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J Am Coll Surg. 1997 Sep;185(3):218-23.

Factors affecting hypertrophic scar development in median sternotomy incisions for congenital cardiac surgery.

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Department of Cardiovascular Surgery, Okayama University Medical School, Japan.



Even after successful operations on children, unattractive postoperative scars are often distressing to patients and their parents. There are no reports about the factors affecting keloid or hypertrophic scar (HS) development after congenital cardiac surgery.


Postoperative scars were studied in 75 patients 3 months after congenital cardiac surgery by median skin incision. The mean age of the 51 males and 24 females was 2.7 +/- 2.3 years (range, 2 days-12 years). The scars were evaluated according to degree of redness, expressed as redness score, and skin blood flow, as measured by laser Doppler imaging. Skin blood flow ratio was calculated as blood flow at the scar divided by blood flow below the navel. After surgery, 40 patients received 5 mg/kg/day of tranilast, which inhibits the collagen synthesis of keloid fibroblasts.


None of the 75 patients had keloid formation and 21 (28%) developed HS after operation. Mean age of patients with HS (HS (+) group) was 4.4 +/- 3.3 years and that of patients with no HS development (HS (-) group) was 1.5 +/- 1.9 years (p < 0.01). There were no significant differences between these two groups in gender or in pre- or postoperative cyanosis. Hypertrophic scar (+) patients exhibited significantly higher skin blood flow ratios than HS (-) patients (2.7 +/- 1.3 versus 1.4 +/- 0.6; p < 0.001). Hypertrophic scar was seen in 11 of 40 tranilast administered patients (28%) and in 10 of 34 patients not receiving tranilast (29%) (NS). Hypertrophic scar was less apparent in the patients who received tranilast versus those who did not; redness scores were 29.5 +/- 16.5 and 51.6 +/- 14.9, respectively (p < 0.01).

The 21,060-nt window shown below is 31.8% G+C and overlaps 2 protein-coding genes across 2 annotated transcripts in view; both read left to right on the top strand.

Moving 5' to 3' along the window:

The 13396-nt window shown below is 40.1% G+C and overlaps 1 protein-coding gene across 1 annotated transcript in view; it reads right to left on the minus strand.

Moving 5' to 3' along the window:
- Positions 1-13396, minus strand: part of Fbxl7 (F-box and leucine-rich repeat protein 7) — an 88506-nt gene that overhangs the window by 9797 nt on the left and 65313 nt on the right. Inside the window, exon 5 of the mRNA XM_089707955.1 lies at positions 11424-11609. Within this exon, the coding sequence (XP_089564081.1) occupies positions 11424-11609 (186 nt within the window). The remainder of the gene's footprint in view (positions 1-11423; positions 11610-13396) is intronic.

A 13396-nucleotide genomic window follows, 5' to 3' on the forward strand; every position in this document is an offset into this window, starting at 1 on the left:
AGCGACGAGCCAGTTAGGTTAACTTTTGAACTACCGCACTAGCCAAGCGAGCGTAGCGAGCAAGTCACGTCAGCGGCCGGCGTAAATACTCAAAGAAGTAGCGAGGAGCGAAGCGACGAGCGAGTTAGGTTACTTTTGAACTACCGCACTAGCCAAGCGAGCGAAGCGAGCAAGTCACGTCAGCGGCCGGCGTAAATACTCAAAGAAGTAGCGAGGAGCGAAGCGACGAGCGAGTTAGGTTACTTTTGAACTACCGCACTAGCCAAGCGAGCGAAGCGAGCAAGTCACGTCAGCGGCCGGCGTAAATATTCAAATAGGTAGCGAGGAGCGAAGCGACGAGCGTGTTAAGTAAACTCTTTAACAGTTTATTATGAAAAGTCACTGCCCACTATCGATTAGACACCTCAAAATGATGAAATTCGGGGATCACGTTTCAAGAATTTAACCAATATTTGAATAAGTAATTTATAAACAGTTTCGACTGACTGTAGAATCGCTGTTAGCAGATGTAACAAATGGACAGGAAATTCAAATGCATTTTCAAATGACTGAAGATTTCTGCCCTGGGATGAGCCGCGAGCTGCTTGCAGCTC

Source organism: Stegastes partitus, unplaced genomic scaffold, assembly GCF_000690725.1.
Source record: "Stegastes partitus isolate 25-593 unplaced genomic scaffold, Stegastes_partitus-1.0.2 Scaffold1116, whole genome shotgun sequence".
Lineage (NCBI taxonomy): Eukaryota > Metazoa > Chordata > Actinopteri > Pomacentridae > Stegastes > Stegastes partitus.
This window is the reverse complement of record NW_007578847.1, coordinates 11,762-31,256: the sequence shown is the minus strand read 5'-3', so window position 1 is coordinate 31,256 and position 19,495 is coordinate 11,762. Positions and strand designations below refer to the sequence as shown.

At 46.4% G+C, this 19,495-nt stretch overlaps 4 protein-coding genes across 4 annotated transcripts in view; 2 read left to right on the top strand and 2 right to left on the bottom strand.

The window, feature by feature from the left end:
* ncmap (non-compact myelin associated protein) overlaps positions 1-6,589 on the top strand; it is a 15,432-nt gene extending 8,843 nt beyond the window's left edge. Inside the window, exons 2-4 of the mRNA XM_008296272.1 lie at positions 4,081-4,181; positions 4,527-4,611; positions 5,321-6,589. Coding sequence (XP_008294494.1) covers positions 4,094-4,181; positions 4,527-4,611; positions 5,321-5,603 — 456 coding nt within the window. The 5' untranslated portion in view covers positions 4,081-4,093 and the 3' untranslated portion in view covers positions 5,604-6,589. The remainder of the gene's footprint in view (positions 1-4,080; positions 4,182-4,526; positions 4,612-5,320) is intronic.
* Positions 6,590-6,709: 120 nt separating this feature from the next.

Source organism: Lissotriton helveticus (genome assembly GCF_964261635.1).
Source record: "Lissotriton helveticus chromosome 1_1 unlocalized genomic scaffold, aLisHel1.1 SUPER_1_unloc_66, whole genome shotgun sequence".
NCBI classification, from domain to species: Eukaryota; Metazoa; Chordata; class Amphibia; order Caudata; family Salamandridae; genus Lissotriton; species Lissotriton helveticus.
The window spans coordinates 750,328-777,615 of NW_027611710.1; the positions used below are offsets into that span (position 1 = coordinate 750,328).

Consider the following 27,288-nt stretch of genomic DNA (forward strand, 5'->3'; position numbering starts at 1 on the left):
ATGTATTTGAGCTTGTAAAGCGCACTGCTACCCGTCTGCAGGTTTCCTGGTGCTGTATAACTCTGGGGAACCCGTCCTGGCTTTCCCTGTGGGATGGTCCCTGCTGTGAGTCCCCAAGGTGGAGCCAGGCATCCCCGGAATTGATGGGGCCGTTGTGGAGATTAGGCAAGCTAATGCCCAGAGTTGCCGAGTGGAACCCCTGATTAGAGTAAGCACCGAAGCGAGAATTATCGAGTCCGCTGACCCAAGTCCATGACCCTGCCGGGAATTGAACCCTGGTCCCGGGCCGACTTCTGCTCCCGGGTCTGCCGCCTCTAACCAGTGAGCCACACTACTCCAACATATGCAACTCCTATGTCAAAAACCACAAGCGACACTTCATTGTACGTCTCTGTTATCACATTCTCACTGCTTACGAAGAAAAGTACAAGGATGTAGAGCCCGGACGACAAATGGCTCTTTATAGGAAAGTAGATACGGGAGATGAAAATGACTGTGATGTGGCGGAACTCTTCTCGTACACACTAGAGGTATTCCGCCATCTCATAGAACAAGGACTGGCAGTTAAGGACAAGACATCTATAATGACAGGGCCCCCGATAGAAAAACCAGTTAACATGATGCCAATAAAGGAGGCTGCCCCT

These data suggest that age and skin blood flow ratio were the factors affecting HS development. Postoperative use of tranilast did not affect the frequency of HS development but did reduce its redness.

[Indexed for MEDLINE]

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